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Networking Windows

This chapter is from the book

Sharing Resources

After your network is working, each computer can share selected resources—that is to say, folders and printers. The purpose of sharing is to make these folders and printers available to other computers, where they look and act exactly like folders on your own hard drive and printers connected to your own computer. This section briefly describes how to make resources available to other computers on the network.

Sharing Folders and Drives

By default, on a workgroup network Windows XP automatically shares the My Documents folder in the All Users profile folder; this is the folder that is listed as Shared Documents in My Computer.

Vista has a corresponding feature, but you must enable it. To do so, click Start, Control Panel, Network and Internet, Network and Sharing Center. If Public Folder Sharing is shown as Off, click the round v button next to it and select Turn On Public Folder Sharing.

To make a file available to other users, simply drag it to the [Shared or Public] Documents folder on your computer, and users on other computers can locate it on the network and read or copy it. In many cases, having this one shared folder might be sufficient.

Sharing Folders on XP

You can share other folders as well. To do so, locate the folder in Windows Explorer and right-click it. From here, the procedure differs somewhat depending on whether you’re using XP or Vista.

On XP, select Sharing. If you have Simple File Sharing enabled, the dialog in Figure 6.11 will appear.

Figure 6.11

Figure 6.11 To share a folder, check Share This Folder on the Network and enter a share name.

Check Share This Folder on the Network and enter a share name, a name of up to 14 characters with no punctuation characters other than the underscore (_) or hyphen.

On an XP Professional computer on a workgroup network with Simple File Sharing enabled, or on a Windows XP Home Edition computer, you see a check box labeled Allow Network Users to Change My Files. If you do not check it, network users can view and copy the files, but they cannot modify or delete them.

On an XP Professional computer with Simple File Sharing disabled, or on a domain network, the Sharing tab appears as shown in Figure 6.12.

Figure 6.12

Figure 6.12 When Simple File Sharing is not active, there are more specific permission controls.

In this case, you can control permissions to read and write files on a per-user or per-group basis by clicking the Permissions button. These permissions work as additional restrictions to any imposed by NTFS file security, if the folder is on a drive formatted with NTFS.

For example, if the sharing permissions grant read/write access to Everyone, the file is still protected by whatever per-user permissions are assigned to the file; a network user simply has the same rights to the file that he or she would have if seated right at the computer. If the sharing permissions give Everyone just Read access, users can read files if the NTFS permissions let them, but in any case no network user can modify or delete files.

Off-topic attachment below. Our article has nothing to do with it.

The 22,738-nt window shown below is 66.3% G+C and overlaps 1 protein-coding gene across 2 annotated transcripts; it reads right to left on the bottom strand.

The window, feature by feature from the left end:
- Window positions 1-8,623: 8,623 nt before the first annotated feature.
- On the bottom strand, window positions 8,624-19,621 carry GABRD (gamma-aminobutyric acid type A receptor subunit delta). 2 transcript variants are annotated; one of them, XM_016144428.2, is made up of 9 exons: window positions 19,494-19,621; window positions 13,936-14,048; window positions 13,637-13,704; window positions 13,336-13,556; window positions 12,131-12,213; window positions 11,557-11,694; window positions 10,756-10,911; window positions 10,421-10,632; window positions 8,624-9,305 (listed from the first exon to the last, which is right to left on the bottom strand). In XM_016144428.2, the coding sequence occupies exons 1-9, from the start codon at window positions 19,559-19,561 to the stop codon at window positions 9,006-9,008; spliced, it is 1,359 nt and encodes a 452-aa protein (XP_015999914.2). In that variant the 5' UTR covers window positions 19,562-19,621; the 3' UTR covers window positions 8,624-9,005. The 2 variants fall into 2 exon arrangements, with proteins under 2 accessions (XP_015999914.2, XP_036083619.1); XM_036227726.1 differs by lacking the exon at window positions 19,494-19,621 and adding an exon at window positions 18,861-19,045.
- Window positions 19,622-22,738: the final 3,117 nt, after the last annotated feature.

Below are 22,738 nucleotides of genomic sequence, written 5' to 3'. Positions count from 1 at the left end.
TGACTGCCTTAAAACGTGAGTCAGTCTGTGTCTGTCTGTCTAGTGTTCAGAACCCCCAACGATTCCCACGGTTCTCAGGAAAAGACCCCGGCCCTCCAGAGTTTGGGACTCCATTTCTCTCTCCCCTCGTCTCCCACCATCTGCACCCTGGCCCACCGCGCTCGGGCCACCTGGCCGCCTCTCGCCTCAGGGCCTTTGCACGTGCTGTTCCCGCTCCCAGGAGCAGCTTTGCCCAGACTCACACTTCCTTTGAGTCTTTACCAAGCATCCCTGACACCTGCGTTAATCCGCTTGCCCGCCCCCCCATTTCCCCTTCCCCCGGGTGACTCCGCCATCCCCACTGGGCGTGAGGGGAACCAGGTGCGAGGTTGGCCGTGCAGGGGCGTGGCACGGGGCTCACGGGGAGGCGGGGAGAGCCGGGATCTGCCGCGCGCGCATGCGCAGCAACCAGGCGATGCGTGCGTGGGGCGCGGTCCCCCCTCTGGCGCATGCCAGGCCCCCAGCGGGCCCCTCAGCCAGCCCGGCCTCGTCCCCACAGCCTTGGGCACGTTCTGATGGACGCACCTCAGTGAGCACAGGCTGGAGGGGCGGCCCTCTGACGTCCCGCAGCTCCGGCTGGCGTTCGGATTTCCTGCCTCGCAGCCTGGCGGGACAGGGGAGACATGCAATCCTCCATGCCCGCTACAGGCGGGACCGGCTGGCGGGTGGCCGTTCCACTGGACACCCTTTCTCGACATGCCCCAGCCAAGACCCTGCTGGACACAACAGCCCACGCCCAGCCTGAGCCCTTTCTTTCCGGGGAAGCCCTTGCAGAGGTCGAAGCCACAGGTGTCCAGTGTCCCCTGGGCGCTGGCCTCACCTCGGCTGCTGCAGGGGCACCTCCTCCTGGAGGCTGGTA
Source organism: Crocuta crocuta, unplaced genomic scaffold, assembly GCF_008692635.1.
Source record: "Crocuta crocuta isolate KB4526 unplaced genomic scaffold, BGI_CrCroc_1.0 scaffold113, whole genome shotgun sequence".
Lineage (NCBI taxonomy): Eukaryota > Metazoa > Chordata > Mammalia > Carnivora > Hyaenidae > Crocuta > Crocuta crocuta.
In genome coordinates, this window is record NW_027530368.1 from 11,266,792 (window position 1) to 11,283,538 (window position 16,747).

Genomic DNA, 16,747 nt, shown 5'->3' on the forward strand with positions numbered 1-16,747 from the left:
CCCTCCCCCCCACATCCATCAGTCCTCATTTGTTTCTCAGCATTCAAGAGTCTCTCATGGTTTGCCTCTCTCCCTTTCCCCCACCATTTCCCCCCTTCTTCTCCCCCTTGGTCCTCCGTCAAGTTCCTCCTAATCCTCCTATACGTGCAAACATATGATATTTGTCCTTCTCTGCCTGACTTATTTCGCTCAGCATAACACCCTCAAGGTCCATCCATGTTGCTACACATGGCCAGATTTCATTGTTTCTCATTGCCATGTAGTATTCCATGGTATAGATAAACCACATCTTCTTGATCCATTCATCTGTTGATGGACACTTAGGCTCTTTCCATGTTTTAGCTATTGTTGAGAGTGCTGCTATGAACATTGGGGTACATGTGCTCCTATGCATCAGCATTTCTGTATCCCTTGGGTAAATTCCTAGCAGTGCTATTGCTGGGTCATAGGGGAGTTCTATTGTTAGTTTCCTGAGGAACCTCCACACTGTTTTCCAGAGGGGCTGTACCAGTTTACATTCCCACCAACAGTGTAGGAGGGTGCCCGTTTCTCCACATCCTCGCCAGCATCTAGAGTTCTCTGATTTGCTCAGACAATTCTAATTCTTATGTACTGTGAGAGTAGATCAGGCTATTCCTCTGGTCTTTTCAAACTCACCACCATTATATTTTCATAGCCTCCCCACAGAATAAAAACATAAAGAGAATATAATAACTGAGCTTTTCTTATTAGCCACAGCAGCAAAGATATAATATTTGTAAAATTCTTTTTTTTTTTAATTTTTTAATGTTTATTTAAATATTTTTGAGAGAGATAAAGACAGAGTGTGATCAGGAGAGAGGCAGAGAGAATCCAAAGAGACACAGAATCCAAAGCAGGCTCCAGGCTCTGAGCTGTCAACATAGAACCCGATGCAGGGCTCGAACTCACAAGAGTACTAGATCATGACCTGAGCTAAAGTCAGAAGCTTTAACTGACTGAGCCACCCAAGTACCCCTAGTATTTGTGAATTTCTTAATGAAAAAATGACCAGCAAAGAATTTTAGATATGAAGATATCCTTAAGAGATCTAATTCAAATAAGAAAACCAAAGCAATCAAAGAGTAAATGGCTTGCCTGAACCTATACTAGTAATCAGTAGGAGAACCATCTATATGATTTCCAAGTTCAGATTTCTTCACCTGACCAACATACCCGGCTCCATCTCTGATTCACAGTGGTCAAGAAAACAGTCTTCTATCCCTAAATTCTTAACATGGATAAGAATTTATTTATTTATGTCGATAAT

Sharing Folders on Vista

On Vista, after right-clicking a folder, select Share. The dialog shown in Figure 6.13 appears. By default, your own user account is listed.

Figure 6.13

Figure 6.13 The File Sharing Wizard in Windows Vista.

  • If Password Protected Sharing is turned on, use the drop-down list to select one or more other user accounts or group names (including the helpful catch-all Everyone), and click Add to give permission to read and/or save files in the shared folder.
  • If Password Protected Sharing is turned off, add Everyone to the sharing list; this is the only entry that matters for network access.

As soon as one or more names are listed in the People to Share With list, you may adjust their Permission Level settings by selecting one of the following choices:

  • Owner, Co-Owner—Can read, modify create, delete, rename, and change permissions on files.
  • Contributor—Can read, modify create, delete, and rename files.
  • Reader—Can read but not write, modify, or delete files.

Click Share to finish the sharing process. After a folder has been shared, to adjust its sharing settings, view its Properties page and select the Sharing tab. The settings are nearly identical to those described previously for XP, so I won’t repeat that discussion here.

Sharing Folders from the Command Line

From the command line, you can share a folder or drive with the command

net share sharename=drive:\fullpath

For example,

net share music=c:\musicfiles


net share cddrive=d:\

and can cancel a share with the command

net share sharename /delete

You can also share entire drives by viewing and right-clicking the drive icon in [My] Computer. This is a great way to make a DVD-ROM, CD-ROM, floppy disk, or other disk available to all users on a network. In the case of DVD and CD drives, you can read but not write to these disks.

Sharing Printers

You can share any printer that is controlled by your computer. This includes printers directly cabled to your computer and printers driven using LPR or other direct network protocols.

To enable printer sharing, do the following:

  1. Choose Start and view the Printers and Faxes folder.
  2. Right-click the printer icon and choose Sharing, or select Properties and then select the Sharing tab.
  3. Select Share This Printer, and enter a network name for the printer, as shown in Figure 6.14. Enter up to 14 characters, avoiding punctuation characters.
    Figure 6.14

    Figure 6.14 Enabling sharing for a printer.